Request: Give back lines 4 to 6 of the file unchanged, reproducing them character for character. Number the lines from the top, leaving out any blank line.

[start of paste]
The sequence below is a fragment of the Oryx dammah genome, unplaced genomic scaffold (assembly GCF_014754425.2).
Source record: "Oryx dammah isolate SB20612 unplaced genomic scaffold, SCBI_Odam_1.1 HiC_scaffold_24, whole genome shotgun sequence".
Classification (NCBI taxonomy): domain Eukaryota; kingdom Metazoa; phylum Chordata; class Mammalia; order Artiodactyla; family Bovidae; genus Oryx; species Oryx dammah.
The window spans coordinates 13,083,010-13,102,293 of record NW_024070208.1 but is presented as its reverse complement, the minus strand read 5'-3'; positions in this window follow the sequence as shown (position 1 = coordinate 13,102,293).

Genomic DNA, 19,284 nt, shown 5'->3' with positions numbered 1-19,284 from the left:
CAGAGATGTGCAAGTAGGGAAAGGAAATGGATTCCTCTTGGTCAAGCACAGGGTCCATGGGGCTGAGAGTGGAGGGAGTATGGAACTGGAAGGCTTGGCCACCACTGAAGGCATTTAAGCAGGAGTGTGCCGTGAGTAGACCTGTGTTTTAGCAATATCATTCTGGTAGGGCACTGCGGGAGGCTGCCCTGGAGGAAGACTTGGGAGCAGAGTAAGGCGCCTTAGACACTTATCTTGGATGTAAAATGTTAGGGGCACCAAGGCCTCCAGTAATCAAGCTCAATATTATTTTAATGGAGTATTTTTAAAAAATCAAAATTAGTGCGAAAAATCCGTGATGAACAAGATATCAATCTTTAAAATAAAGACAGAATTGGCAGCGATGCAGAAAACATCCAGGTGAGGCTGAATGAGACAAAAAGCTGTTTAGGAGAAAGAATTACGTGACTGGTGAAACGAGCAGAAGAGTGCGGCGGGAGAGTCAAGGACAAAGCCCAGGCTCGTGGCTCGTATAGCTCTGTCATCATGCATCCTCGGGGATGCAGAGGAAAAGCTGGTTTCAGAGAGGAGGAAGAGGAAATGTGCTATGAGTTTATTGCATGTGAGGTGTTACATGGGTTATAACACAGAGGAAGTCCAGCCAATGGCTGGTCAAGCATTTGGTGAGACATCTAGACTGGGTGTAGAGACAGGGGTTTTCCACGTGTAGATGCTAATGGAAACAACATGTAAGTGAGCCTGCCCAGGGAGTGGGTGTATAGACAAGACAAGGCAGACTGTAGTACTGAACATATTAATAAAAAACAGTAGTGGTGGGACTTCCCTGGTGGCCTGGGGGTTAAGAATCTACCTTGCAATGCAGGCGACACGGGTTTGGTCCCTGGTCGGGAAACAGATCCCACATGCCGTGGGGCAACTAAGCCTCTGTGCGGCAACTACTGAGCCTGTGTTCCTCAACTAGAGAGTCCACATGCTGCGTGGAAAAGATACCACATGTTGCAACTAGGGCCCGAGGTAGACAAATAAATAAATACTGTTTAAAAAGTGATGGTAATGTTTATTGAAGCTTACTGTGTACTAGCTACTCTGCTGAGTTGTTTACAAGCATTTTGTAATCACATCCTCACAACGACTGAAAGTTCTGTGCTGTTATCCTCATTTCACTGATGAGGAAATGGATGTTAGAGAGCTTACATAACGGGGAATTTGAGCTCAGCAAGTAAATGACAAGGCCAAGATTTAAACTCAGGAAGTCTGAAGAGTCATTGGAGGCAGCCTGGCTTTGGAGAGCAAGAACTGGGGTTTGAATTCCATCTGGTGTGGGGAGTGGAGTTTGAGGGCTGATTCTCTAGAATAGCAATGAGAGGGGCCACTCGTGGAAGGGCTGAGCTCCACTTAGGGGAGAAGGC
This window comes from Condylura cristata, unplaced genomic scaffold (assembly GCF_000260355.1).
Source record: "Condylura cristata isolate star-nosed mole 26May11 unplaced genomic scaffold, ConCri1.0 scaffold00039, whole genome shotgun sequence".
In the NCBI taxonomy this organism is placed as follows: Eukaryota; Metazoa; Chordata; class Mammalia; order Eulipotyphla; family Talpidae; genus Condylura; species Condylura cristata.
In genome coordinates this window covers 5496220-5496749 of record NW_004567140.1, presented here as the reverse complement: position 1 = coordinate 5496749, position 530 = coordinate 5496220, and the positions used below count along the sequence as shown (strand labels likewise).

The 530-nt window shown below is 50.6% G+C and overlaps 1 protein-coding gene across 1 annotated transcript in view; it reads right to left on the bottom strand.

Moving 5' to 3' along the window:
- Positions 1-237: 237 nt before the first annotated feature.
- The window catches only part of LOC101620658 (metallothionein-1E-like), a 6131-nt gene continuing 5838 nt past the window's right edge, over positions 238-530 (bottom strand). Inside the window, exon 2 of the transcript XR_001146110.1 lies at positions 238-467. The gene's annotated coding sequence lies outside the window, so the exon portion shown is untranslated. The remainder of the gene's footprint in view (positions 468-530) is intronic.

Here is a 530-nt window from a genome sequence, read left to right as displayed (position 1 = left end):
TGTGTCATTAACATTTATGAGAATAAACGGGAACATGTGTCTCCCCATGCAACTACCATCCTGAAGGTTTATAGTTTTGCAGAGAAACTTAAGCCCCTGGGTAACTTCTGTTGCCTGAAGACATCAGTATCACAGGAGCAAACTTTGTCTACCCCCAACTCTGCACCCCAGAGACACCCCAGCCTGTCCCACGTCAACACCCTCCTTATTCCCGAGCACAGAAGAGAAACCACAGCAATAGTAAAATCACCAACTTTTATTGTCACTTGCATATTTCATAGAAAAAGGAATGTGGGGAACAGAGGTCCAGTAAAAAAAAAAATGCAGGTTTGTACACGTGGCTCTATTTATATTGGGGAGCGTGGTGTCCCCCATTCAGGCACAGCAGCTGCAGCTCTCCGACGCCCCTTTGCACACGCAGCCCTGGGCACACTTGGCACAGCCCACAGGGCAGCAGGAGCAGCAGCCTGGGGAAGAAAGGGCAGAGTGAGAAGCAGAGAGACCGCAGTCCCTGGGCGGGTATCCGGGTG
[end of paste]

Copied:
The window spans coordinates 13,083,010-13,102,293 of record NW_024070208.1 but is presented as its reverse complement, the minus strand read 5'-3'; positions in this window follow the sequence as shown (position 1 = coordinate 13,102,293).

Genomic DNA, 19,284 nt, shown 5'->3' with positions numbered 1-19,284 from the left:
CAGAGATGTGCAAGTAGGGAAAGGAAATGGATTCCTCTTGGTCAAGCACAGGGTCCATGGGGCTGAGAGTGGAGGGAGTATGGAACTGGAAGGCTTGGCCACCACTGAAGGCATTTAAGCAGGAGTGTGCCGTGAGTAGACCTGTGTTTTAGCAATATCATTCTGGTAGGGCACTGCGGGAGGCTGCCCTGGAGGAAGACTTGGGAGCAGAGTAAGGCGCCTTAGACACTTATCTTGGATGTAAAATGTTAGGGGCACCAAGGCCTCCAGTAATCAAGCTCAATATTATTTTAATGGAGTATTTTTAAAAAATCAAAATTAGTGCGAAAAATCCGTGATGAACAAGATATCAATCTTTAAAATAAAGACAGAATTGGCAGCGATGCAGAAAACATCCAGGTGAGGCTGAATGAGACAAAAAGCTGTTTAGGAGAAAGAATTACGTGACTGGTGAAACGAGCAGAAGAGTGCGGCGGGAGAGTCAAGGACAAAGCCCAGGCTCGTGGCTCGTATAGCTCTGTCATCATGCATCCTCGGGGATGCAGAGGAAAAGCTGGTTTCAGAGAGGAGGAAGAGGAAATGTGCTATGAGTTTATTGCATGTGAGGTGTTACATGGGTTATAACACAGAGGAAGTCCAGCCAATGGCTGGTCAAGCATTTGGTGAGACATCTAGACTGGGTGTAGAGACAGGGGTTTTCCACGTGTAGATGCTAATGGAAACAACATGTAAGTGAGCCTGCCCAGGGAGTGGGTGTATAGACAAGACAAGGCAGACTGTAGTACTGAACATATTAATAAAAAACAGTAGTGGTGGGACTTCCCTGGTGGCCTGGGGGTTAAGAATCTACCTTGCAATGCAGGCGACACGGGTTTGGTCCCTGGTCGGGAAACAGATCCCACATGCCGTGGGGCAACTAAGCCTCTGTGCGGCAACTACTGAGCCTGTGTTCCTCAACTAGAGAGTCCACATGCTGCGTGGAAAAGATACCACATGTTGCAACTAGGGCCCGAGGTAGACAAATAAATAAATACTGTTTAAAAAGTGATGGTAATGTTTATTGAAGCTTACTGTGTACTAGCTACTCTGCTGAGTTGTTTACAAGCATTTTGTAATCACATCCTCACAACGACTGAAAGTTCTGTGCTGTTATCCTCATTTCACTGATGAGGAAATGGATGTTAGAGAGCTTACATAACGGGGAATTTGAGCTCAGCAAGTAAATGACAAGGCCAAGATTTAAACTCAGGAAGTCTGAAGAGTCATTGGAGGCAGCCTGGCTTTGGAGAGCAAGAACTGGGGTTTGAATTCCATCTGGTGTGGGGAGTGGAGTTTGAGGGCTGATTCTCTAGAATAGCAATGAGAGGGGCCACTCGTGGAAGGGCTGAGCTCCACTTAGGGGAGAAGGC